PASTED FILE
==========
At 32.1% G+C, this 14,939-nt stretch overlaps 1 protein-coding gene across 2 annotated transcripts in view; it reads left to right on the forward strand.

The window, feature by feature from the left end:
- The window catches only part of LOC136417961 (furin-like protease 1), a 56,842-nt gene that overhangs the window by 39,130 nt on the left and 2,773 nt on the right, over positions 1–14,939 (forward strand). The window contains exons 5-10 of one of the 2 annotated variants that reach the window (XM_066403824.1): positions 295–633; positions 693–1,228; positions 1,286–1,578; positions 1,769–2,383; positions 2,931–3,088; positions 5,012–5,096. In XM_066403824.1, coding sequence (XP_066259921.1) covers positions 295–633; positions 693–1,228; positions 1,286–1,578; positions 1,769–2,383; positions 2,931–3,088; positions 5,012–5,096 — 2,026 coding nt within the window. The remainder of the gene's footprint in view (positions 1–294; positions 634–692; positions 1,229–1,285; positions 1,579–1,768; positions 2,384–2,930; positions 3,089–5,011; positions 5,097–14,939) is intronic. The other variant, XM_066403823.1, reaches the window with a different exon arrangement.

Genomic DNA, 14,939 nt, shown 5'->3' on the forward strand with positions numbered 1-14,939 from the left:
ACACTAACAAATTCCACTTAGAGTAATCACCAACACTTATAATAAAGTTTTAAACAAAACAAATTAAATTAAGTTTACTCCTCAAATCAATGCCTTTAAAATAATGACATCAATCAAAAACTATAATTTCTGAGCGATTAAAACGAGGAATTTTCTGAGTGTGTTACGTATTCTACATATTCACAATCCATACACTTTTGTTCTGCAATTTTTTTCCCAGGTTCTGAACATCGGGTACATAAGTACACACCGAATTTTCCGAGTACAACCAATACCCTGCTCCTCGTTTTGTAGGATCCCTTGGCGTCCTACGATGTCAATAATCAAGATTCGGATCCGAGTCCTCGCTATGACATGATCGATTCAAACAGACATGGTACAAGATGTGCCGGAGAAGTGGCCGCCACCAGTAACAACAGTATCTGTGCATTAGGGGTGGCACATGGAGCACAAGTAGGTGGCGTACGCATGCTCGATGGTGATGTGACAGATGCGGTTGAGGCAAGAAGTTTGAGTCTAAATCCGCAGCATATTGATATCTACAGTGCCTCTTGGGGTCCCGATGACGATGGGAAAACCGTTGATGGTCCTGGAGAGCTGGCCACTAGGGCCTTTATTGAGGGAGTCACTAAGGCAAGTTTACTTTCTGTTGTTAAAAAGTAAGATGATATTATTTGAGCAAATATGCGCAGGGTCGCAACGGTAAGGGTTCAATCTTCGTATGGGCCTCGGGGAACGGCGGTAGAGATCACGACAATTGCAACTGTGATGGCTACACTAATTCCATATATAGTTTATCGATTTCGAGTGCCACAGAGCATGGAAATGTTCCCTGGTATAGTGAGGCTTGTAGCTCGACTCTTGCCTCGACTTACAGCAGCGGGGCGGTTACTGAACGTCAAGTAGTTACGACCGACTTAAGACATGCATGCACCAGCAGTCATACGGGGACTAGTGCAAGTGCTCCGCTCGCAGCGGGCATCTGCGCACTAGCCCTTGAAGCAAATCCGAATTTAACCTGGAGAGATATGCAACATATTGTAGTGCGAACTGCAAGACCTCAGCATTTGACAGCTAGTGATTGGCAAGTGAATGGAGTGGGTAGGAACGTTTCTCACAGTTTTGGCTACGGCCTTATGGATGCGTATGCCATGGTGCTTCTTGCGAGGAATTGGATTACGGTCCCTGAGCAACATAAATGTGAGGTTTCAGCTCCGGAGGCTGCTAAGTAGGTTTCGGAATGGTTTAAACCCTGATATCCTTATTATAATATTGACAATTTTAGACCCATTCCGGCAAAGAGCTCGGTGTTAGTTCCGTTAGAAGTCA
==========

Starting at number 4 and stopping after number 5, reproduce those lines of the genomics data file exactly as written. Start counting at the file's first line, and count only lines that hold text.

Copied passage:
Genomic DNA, 14,939 nt, shown 5'->3' on the forward strand with positions numbered 1-14,939 from the left:
ACACTAACAAATTCCACTTAGAGTAATCACCAACACTTATAATAAAGTTTTAAACAAAACAAATTAAATTAAGTTTACTCCTCAAATCAATGCCTTTAAAATAATGACATCAATCAAAAACTATAATTTCTGAGCGATTAAAACGAGGAATTTTCTGAGTGTGTTACGTATTCTACATATTCACAATCCATACACTTTTGTTCTGCAATTTTTTTCCCAGGTTCTGAACATCGGGTACATAAGTACACACCGAATTTTCCGAGTACAACCAATACCCTGCTCCTCGTTTTGTAGGATCCCTTGGCGTCCTACGATGTCAATAATCAAGATTCGGATCCGAGTCCTCGCTATGACATGATCGATTCAAACAGACATGGTACAAGATGTGCCGGAGAAGTGGCCGCCACCAGTAACAACAGTATCTGTGCATTAGGGGTGGCACATGGAGCACAAGTAGGTGGCGTACGCATGCTCGATGGTGATGTGACAGATGCGGTTGAGGCAAGAAGTTTGAGTCTAAATCCGCAGCATATTGATATCTACAGTGCCTCTTGGGGTCCCGATGACGATGGGAAAACCGTTGATGGTCCTGGAGAGCTGGCCACTAGGGCCTTTATTGAGGGAGTCACTAAGGCAAGTTTACTTTCTGTTGTTAAAAAGTAAGATGATATTATTTGAGCAAATATGCGCAGGGTCGCAACGGTAAGGGTTCAATCTTCGTATGGGCCTCGGGGAACGGCGGTAGAGATCACGACAATTGCAACTGTGATGGCTACACTAATTCCATATATAGTTTATCGATTTCGAGTGCCACAGAGCATGGAAATGTTCCCTGGTATAGTGAGGCTTGTAGCTCGACTCTTGCCTCGACTTACAGCAGCGGGGCGGTTACTGAACGTCAAGTAGTTACGACCGACTTAAGACATGCATGCACCAGCAGTCATACGGGGACTAGTGCAAGTGCTCCGCTCGCAGCGGGCATCTGCGCACTAGCCCTTGAAGCAAATCCGAATTTAACCTGGAGAGATATGCAACATATTGTAGTGCGAACTGCAAGACCTCAGCATTTGACAGCTAGTGATTGGCAAGTGAATGGAGTGGGTAGGAACGTTTCTCACAGTTTTGGCTACGGCCTTATGGATGCGTATGCCATGGTGCTTCTTGCGAGGAATTGGATTACGGTCCCTGAGCAACATAAATGTGAGGTTTCAGCTCCGGAGGCTGCTAAGTAGGTTTCGGAATGGTTTAAACCCTGATATCCTTATTATAATATTGACAATTTTAGACCCATTCCGGCAAAGAGCTCGGTGTTAGTTCCGTTAGAAGTCA